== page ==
SI.com's Mark Beech offers the most intriguing news, notes and analysis fans need to know heading into each week's race.
With the Sprint Cup Series returning to Daytona this weekend, it seems like a good time to take stock of Penske Racing, the team that scored a such an unqualified success at the track in February. After their one-two finish in the Daytona 500, both Ryan Newman and Kurt Busch seemed more than ready to build on their solid 2007 campaigns, when Busch won two races and Newman earned five top 10 finishes in the last 10 races.
But things haven't gone so well since. Indeed, no team has fallen further, faster. Until his lucky win in the rain at New Hampshire last week, the 2008 season had been a nightmare for Busch and crew chief Pat Tryson. After their runner-up finish in the 500, the pair which had worked so well together last year had teamed up for only one other top 10 finish. And things had been only marginally better for Newman, whose best finish since Daytona had been a fourth-place run at Texas back on April 6.
What's going on here? For his part, Newman has been unhappy with the engines he's been racing with. He's blown two of them on the track so far this year and, in another race, had to go to the back of the line after his team was forced to replace the engine it had qualified with. After nine years -- and with only one victory in the last 98 Cup races -- Newman seems to be at the end of his rope. As my colleague Tim Tuttle wrote the other day, the speculation is that he is on his way out at the end of the year, possibly to a team co-owned by Tony Stewart. Even though Martin Truex Jr. is a solid replacement for Penske, there's not much in his record that stacks up to Flyin' Ryan's record of achievement in Cup racing.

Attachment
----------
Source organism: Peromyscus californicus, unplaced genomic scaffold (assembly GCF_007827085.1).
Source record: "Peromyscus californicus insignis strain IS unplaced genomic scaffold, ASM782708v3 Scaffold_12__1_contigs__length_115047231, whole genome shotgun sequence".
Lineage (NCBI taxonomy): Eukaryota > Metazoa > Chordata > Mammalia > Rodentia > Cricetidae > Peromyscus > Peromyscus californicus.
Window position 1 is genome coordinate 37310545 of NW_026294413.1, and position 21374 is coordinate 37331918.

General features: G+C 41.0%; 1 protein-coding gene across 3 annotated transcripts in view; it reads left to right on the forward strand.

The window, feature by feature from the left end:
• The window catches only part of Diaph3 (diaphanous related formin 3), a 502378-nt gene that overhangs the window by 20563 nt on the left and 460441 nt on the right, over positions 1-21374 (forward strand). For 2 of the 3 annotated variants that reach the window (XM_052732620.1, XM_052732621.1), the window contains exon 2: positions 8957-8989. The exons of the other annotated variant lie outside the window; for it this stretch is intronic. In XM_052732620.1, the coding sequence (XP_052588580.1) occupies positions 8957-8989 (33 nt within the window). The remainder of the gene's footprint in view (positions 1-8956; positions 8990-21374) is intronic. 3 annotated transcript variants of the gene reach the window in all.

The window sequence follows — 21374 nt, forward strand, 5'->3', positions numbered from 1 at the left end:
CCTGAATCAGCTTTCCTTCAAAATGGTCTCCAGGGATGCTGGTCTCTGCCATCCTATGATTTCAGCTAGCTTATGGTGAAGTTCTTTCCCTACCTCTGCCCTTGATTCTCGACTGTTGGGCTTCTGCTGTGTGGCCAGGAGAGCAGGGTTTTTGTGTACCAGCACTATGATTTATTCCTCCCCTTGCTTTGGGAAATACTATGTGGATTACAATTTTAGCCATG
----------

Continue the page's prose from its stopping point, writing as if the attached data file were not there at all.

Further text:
Despite Newman's complaints, Penske Racing president Tim Cindric feels the main problem isn't with the team's engine program. "We're behind on what we do relative to the geometry of these cars," he says. "The guys who've had winning streaks this year -- Carl Edwards, Kyle Busch, Kasey Kahne -- each of them found something before anybody else. These cars are so similar, a small change gives you a big advantage."
So the official line is that the problem is with how the cars are set up. Can this be fixed? Penske certainly has the resources in place, so a turnaround is certainly possible. And Busch's win at Loudon should give the whole organization at least a temporary boost. Unfortunately, none of that seems like it will prevent Newman from flying the coop. Who could have imagined that back in February?
How to drive
Daytona International Speedway
Tony Eury Jr., the crew chief for Dale Earnhardt Jr., talks about driving at Daytona in July: "Daytona is pretty unique in July because it's just so hot there. Handling has a lot bigger effect [on performance]. You go down for Speedweeks [in February], and you're down there for two weeks to tune your car in. You go there this time, and you've got one day. Whoever runs well there in February usually tends to run real well there in July. The biggest thing is you've got to make sure your car handles well. I think a lot of people are redoing their cars to get more downforce in them because the track will be slicker this time. We're looking forward to getting down there."
22: Races without a win for Jeff Gordon
31: Races without a win for Tony Stewart
1: Top-five finishes in 2008 for Ryan Newman since he won the Daytona 500 last February
July 7, 2001 In one of the most memorable races in NASCAR history, Dale Earnhardt Jr. -- driving on the track where his father was killed less than five months earlier -- leads 116 of 160 laps en route to victory in the Pepsi 400.